Baltimore quartet Big Ups haven’t exactly delivered on the promise of their raw debut, ‘Eighteen Hours of Static’, which tended towards furious hardcore-inspired noise. Instead, they have expanded the scope of that promise, exploring more of the quiet, introspective sections that appeared all too scarcely on their previous record – such as on that album’s standout track ‘Wool’ – while retaining their angry edge.
This progression – and frontman Joe Galarraga‘s extensive use of a mumbling vocal style – has, predictably, led a number of critics to compare Big Ups to Louisville legends Slint. However, the only track where they fully commit to the hushed, tension-filled ‘Spiderland’ aesthetic is ‘Meet Where We Are’, with its intertwined guitar and bass figures, and nearly inaudible muttering.
A more appropriate comparison would be nineties Dischord alumnus Hoover, who also experimented with prominent melodic basslines, taut, understated guitars and a mumbled vocal delivery, but who still frequently exploded into full-throttle punk rage. The similarities between the two bands are particularly evident on Big Ups‘ excellent single ‘National Parks’, which Galarraga has said is written in dedication to his single mother: “She takes a walk/ to pass the time/ she walks alone,” he murmurs, before erupting, “BECAUSE SHE’S ALL ALONE, BECAUSE SHE’S ALL ALONE”.
In fact, the nineties output of Dischord Records is a good touchstone for ‘Before a Million Universes’; the pre-eminent DC punk label was home to a number of forward thinking bands dealing in the same style of complex post-hardcore Big Ups explores here. One way in which they do successfully emulate Slint is in the metallic heaviness of some of their louder sections, such as the closing riff of ‘Contain Myself’. In their noisier moments, they also resemble their Exploding in Sound stablemates Ex-Breathers, especially on the enjoyably shouty ‘Capitalized’: “Don’t sleep ’til it’s all been capitalized” hollers Galarraga over a raucous accompaniment.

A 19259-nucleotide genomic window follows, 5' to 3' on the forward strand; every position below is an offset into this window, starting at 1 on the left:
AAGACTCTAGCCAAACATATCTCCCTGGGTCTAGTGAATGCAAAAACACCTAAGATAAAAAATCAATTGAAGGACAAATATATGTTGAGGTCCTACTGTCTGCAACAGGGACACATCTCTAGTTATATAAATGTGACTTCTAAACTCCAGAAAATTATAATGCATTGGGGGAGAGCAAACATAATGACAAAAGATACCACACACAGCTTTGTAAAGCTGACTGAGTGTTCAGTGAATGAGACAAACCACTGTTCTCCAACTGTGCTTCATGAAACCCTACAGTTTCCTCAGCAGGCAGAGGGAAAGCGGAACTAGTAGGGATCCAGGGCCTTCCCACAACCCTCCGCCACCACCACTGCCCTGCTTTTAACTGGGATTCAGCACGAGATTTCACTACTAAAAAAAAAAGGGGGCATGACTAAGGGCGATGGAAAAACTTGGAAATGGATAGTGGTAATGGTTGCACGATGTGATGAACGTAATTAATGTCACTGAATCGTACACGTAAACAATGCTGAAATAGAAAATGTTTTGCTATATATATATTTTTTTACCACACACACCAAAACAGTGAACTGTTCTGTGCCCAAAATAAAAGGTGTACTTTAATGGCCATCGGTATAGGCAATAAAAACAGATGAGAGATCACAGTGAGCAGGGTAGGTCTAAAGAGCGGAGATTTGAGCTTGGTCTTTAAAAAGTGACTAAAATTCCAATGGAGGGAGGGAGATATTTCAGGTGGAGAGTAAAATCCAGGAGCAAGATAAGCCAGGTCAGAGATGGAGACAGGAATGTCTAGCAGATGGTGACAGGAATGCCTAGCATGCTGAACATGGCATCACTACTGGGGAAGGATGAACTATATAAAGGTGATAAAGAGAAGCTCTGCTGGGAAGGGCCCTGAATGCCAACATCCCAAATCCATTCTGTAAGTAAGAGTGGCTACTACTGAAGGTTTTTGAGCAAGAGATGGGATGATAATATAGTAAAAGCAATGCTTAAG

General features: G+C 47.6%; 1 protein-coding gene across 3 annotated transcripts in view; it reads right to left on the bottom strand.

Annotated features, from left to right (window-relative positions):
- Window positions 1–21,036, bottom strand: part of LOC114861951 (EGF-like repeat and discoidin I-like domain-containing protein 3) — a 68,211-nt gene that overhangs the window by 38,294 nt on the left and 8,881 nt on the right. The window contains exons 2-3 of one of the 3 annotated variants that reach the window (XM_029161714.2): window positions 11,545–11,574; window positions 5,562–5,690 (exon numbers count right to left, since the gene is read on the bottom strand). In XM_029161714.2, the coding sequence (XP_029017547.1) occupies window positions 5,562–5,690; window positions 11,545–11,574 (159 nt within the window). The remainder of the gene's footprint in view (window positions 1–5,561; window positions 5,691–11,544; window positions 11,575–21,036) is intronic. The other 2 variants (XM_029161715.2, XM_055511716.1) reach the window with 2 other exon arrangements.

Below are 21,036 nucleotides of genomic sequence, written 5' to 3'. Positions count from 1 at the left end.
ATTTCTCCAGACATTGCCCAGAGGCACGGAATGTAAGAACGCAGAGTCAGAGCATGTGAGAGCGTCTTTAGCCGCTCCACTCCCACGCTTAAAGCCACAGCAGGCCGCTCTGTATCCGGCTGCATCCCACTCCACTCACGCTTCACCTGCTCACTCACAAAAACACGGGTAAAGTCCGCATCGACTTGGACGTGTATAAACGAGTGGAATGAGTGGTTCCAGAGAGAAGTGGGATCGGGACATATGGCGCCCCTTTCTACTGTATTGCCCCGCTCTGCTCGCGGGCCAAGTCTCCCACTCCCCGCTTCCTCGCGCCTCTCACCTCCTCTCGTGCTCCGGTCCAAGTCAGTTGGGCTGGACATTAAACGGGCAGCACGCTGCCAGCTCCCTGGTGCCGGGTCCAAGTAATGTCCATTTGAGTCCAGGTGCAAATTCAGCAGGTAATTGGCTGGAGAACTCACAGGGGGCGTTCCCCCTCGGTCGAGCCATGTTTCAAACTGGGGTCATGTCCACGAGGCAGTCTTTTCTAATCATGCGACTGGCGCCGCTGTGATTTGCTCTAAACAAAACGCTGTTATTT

The alternation between quiet and loud sections on ‘Before a Million Universes’ can be somewhat erratic. Dynamics change on a sixpence – not necessarily a bad thing, but sometimes these changes seem arbitrary and can cause songs to lose their momentum. One or two songs give the sense of being a collection of fascinating parts rather than a singular musical piece, such as the uneven ‘Proximity Effect’.
In a way, this sums up the album as a whole. ‘Before a Million Universes’ may be a little all over the place in terms of its influences, grabbing elements from all corners of nineties post-hardcore. This is what happens, though, when a young band discovers thirty-plus years of American punk rock all at once. Big Ups don’t quite pull everything together to form a coherent style, but part of the charm of their sophomore effort is its messiness; it is, if nothing else, an album of intriguing contrasts and exciting potential.
‘Before a Million Universes’ is out now via Tough Love Records.
This Big Ups article was written by Joe Turner, a GIGsoup contributor. Edited by Stephen Butchard.